Tuesday, January 16, 2001

First black legislator will get memorial




By Spencer Hunt
Enquirer Columbus Bureau

        COLUMBUS — George Washington Williams made his mark as a writer, a historian and as Ohio's first black legislator.

        A Hamilton County Republican, Mr. Williams broke Ohio's political color barrier in 1879 when he won a race for state representative. While the record of his life is kept in ency clopedias and historical biographies, it also will soon be on display in the Ohio Statehouse.

        The Capitol Square Review and Advisory Board will set aside a room called the Southwest Passageway as a memorial to Mr. Williams. The decision was made at the request of Rep. Ray Miller, a Democrat from Columbus who promises to raise the money needed to remodel the room.

        “As I looked around (the Statehouse) I really didn't see anything that represented African-Americans and their contributions to the state,” Mr. Miller said Monday. “There was nothing at all.”

        Mr. Miller plans to install a bust of Mr. Williams along with information

        about his life and the contributions of other black Ohio lawmakers in the room, which will be furnished in pieces reminiscent of the time.

        Early fund raising for the $220,000 needed to transform the room into a memorial is going well. Mr. Miller said a handful of Ohio corporations have already promised to contribute. A fund-raising reception is set for Jan. 30.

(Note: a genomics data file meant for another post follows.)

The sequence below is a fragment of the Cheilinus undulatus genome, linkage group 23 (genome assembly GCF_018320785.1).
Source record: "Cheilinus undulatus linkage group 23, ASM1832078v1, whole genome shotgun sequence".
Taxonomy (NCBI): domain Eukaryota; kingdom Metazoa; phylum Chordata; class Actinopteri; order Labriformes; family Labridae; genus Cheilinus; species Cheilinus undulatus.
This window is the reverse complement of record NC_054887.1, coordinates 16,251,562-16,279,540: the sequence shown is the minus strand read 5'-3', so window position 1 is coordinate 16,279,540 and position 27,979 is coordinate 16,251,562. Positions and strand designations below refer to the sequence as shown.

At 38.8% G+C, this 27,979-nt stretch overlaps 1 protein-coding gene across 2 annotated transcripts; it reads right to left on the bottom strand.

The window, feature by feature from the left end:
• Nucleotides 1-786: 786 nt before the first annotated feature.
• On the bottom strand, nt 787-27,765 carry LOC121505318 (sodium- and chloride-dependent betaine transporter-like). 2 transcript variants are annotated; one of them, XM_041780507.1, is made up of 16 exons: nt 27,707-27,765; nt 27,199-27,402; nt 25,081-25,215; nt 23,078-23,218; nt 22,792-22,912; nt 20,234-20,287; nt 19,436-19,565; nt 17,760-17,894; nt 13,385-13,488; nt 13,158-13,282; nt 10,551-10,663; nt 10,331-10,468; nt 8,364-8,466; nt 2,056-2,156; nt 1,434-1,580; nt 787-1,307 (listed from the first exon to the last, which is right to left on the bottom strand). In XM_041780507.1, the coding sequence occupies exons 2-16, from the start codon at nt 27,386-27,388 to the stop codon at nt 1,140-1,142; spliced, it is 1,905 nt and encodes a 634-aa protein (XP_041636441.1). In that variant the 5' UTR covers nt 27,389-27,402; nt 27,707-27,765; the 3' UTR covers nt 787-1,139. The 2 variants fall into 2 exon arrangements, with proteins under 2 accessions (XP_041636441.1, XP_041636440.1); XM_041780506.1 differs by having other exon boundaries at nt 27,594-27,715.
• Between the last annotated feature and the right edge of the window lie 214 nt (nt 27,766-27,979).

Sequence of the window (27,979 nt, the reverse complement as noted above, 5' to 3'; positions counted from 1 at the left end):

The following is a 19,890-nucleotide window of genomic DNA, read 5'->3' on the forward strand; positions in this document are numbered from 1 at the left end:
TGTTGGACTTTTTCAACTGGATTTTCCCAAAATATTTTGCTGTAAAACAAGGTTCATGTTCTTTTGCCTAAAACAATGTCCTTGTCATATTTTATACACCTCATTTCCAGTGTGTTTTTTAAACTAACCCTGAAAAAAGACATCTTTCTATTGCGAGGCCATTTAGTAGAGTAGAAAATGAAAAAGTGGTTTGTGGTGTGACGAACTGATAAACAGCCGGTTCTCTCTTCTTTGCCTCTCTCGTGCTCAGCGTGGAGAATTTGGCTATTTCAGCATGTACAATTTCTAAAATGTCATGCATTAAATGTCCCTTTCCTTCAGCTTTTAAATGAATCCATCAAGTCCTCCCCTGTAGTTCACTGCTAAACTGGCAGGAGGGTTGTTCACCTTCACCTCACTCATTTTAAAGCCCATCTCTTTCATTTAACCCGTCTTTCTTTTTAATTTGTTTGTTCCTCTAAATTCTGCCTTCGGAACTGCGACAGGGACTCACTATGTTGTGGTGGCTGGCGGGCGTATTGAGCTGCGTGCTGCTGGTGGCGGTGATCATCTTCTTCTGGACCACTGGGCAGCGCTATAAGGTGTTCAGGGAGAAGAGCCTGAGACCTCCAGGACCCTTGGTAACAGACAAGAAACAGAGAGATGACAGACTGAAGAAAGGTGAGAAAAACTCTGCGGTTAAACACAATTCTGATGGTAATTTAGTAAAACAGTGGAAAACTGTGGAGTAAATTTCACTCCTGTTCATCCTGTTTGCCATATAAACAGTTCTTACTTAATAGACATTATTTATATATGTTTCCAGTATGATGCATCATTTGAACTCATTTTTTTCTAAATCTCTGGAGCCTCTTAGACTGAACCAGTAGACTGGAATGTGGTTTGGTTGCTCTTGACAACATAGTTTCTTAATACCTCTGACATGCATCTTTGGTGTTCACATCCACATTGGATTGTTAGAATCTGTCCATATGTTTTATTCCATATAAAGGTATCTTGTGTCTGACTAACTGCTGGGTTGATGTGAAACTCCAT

Historical accounts reveal Mr. Williams' two-year stint as a lawmaker was only one highlight in a remarkable life.

        Mr. Williams served as a Union soldier in the Civil War and with the U.S. 10th Cavalry in Indian territory. He was honorably discharged after he was shot in the lung during battle.

        Later ordained as a clergyman, he wrote a two-volume History of the Negro Race in America from 1619 to 1880 and another book about black soldiers who served in the Revolutionary War.

        In Cincinnati, he worked as a newspaper columnist while studying law under Alphonso Taft, Gov. Bob Taft's great-great-grandfa ther.

        Records showed he died in 1891 at the age of 41 in England. His grave can be found in Blackpool.

        “I was fascinated by all of his contributions and all that he had done,” Mr. Miller said. “He was clearly a man on a mission.”

       



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